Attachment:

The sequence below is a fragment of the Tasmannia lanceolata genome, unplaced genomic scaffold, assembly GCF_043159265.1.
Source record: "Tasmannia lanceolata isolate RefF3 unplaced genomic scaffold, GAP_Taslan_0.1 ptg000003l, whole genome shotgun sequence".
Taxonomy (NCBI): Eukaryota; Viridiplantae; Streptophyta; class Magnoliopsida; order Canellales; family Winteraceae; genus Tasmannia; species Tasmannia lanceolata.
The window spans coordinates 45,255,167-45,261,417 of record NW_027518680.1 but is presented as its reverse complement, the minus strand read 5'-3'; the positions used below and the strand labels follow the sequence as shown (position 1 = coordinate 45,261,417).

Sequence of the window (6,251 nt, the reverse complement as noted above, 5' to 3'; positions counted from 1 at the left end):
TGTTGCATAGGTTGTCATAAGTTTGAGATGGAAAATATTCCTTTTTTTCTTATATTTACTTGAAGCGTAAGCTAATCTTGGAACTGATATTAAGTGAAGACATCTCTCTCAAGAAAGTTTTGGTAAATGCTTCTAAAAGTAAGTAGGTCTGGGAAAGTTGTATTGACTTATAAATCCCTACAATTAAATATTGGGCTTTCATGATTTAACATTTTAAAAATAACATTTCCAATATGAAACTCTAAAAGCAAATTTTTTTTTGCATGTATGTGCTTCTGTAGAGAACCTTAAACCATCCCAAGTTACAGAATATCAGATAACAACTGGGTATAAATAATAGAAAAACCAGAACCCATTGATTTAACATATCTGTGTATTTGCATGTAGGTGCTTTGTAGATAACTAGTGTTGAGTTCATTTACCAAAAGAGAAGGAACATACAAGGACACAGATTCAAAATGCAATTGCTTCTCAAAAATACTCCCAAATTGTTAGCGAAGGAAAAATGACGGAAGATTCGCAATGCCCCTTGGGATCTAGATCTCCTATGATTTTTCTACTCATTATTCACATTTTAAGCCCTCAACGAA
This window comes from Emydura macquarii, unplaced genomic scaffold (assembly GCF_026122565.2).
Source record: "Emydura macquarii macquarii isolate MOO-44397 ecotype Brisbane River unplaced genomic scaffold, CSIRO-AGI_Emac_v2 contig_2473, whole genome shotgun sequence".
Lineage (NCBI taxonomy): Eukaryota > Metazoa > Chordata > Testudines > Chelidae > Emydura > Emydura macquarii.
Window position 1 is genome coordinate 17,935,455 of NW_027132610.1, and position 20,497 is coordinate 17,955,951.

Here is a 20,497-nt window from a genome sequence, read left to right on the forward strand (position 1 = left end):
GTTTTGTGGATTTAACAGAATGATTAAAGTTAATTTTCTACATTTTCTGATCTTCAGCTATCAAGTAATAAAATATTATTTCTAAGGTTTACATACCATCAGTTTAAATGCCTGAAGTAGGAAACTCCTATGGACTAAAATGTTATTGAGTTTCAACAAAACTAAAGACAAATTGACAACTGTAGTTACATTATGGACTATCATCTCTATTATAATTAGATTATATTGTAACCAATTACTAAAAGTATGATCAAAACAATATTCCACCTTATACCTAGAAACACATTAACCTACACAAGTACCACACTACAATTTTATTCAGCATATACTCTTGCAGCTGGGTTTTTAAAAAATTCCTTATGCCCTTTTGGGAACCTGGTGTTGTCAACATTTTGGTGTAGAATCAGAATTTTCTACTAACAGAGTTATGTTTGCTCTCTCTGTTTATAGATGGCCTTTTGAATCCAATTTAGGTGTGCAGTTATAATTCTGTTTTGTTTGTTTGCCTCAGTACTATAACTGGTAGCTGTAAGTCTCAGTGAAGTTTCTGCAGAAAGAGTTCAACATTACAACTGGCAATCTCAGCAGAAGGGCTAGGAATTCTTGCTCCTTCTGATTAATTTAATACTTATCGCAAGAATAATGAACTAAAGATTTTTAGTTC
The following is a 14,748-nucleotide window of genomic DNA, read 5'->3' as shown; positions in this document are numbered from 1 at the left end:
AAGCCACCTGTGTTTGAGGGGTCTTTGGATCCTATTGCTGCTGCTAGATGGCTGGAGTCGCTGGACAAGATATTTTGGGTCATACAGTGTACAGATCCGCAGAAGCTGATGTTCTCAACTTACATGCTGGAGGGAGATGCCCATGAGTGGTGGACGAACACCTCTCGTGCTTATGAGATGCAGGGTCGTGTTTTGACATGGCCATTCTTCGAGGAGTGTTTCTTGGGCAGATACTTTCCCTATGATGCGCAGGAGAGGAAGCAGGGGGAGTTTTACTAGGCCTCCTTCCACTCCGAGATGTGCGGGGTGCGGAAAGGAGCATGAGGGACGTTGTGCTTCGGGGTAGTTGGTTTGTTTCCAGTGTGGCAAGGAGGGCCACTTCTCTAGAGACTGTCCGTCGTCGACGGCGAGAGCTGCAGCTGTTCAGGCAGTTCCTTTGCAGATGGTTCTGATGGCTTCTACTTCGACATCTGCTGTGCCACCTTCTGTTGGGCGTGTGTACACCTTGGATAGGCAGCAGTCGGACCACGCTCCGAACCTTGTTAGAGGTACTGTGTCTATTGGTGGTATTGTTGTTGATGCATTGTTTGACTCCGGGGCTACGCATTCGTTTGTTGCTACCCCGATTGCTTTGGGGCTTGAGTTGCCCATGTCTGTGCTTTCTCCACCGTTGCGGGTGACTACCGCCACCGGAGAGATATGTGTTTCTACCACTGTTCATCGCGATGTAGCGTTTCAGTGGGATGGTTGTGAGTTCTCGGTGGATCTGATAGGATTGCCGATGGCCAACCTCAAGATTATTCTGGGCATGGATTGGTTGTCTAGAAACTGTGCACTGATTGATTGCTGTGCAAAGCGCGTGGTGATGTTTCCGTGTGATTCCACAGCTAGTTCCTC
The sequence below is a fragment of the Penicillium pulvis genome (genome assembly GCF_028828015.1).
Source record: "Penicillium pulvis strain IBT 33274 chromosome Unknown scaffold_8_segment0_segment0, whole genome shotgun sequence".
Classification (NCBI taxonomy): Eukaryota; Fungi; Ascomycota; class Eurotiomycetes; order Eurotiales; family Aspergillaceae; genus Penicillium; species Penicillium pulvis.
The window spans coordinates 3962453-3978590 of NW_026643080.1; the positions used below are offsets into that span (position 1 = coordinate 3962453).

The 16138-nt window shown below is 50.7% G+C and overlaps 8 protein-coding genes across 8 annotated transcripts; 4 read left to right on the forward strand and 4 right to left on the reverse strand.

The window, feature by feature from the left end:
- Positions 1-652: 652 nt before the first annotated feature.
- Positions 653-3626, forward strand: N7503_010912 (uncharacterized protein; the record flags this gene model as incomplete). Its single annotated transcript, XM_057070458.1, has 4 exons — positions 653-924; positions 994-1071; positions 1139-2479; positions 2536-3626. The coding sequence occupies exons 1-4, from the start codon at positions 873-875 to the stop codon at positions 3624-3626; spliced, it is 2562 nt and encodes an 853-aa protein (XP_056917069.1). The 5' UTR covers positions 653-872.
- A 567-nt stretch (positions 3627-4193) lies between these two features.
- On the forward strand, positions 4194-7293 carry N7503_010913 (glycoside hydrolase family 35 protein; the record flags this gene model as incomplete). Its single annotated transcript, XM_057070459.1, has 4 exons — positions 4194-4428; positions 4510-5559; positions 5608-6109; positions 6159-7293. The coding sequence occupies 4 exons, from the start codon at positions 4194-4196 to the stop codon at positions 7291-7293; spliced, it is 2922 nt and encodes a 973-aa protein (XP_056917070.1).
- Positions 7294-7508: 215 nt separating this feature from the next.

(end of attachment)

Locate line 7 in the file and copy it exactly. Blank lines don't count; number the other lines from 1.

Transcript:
This window comes from Emydura macquarii, unplaced genomic scaffold (assembly GCF_026122565.2).